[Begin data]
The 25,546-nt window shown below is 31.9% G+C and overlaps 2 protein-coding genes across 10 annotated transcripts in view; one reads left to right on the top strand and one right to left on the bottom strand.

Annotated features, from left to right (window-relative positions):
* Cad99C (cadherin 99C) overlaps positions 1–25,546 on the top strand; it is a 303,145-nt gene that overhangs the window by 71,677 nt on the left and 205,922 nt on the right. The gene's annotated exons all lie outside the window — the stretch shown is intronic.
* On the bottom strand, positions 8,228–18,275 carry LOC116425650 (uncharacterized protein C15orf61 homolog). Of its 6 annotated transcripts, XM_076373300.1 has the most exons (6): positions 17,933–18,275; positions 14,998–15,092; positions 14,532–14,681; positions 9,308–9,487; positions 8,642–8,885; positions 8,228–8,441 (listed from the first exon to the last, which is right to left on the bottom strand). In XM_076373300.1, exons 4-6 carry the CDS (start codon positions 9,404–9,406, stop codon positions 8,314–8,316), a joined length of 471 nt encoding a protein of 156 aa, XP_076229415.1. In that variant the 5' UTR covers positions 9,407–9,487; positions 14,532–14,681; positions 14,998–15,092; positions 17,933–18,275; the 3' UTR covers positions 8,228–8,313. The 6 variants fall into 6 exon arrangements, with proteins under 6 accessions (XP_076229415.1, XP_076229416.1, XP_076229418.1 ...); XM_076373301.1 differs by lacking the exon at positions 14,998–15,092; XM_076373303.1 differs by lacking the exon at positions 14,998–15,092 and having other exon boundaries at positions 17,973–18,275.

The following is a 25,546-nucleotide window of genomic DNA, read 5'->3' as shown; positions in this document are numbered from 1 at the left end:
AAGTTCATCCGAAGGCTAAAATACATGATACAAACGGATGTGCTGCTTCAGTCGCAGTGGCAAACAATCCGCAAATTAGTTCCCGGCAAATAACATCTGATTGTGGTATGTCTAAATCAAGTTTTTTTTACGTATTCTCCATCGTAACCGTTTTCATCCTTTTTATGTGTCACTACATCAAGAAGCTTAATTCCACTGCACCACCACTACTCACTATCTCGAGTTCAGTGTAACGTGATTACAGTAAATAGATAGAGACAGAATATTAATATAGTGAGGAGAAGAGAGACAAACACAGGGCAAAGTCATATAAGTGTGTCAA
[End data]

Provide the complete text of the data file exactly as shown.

The 25,546-nt window shown below is 31.9% G+C and overlaps 2 protein-coding genes across 10 annotated transcripts in view; one reads left to right on the top strand and one right to left on the bottom strand.

Annotated features, from left to right (window-relative positions):
* Cad99C (cadherin 99C) overlaps positions 1–25,546 on the top strand; it is a 303,145-nt gene that overhangs the window by 71,677 nt on the left and 205,922 nt on the right. The gene's annotated exons all lie outside the window — the stretch shown is intronic.
* On the bottom strand, positions 8,228–18,275 carry LOC116425650 (uncharacterized protein C15orf61 homolog). Of its 6 annotated transcripts, XM_076373300.1 has the most exons (6): positions 17,933–18,275; positions 14,998–15,092; positions 14,532–14,681; positions 9,308–9,487; positions 8,642–8,885; positions 8,228–8,441 (listed from the first exon to the last, which is right to left on the bottom strand). In XM_076373300.1, exons 4-6 carry the CDS (start codon positions 9,404–9,406, stop codon positions 8,314–8,316), a joined length of 471 nt encoding a protein of 156 aa, XP_076229415.1. In that variant the 5' UTR covers positions 9,407–9,487; positions 14,532–14,681; positions 14,998–15,092; positions 17,933–18,275; the 3' UTR covers positions 8,228–8,313. The 6 variants fall into 6 exon arrangements, with proteins under 6 accessions (XP_076229415.1, XP_076229416.1, XP_076229418.1 ...); XM_076373301.1 differs by lacking the exon at positions 14,998–15,092; XM_076373303.1 differs by lacking the exon at positions 14,998–15,092 and having other exon boundaries at positions 17,973–18,275.

The following is a 25,546-nucleotide window of genomic DNA, read 5'->3' as shown; positions in this document are numbered from 1 at the left end:
AAGTTCATCCGAAGGCTAAAATACATGATACAAACGGATGTGCTGCTTCAGTCGCAGTGGCAAACAATCCGCAAATTAGTTCCCGGCAAATAACATCTGATTGTGGTATGTCTAAATCAAGTTTTTTTTACGTATTCTCCATCGTAACCGTTTTCATCCTTTTTATGTGTCACTACATCAAGAAGCTTAATTCCACTGCACCACCACTACTCACTATCTCGAGTTCAGTGTAACGTGATTACAGTAAATAGATAGAGACAGAATATTAATATAGTGAGGAGAAGAGAGACAAACACAGGGCAAAGTCATATAAGTGTGTCAA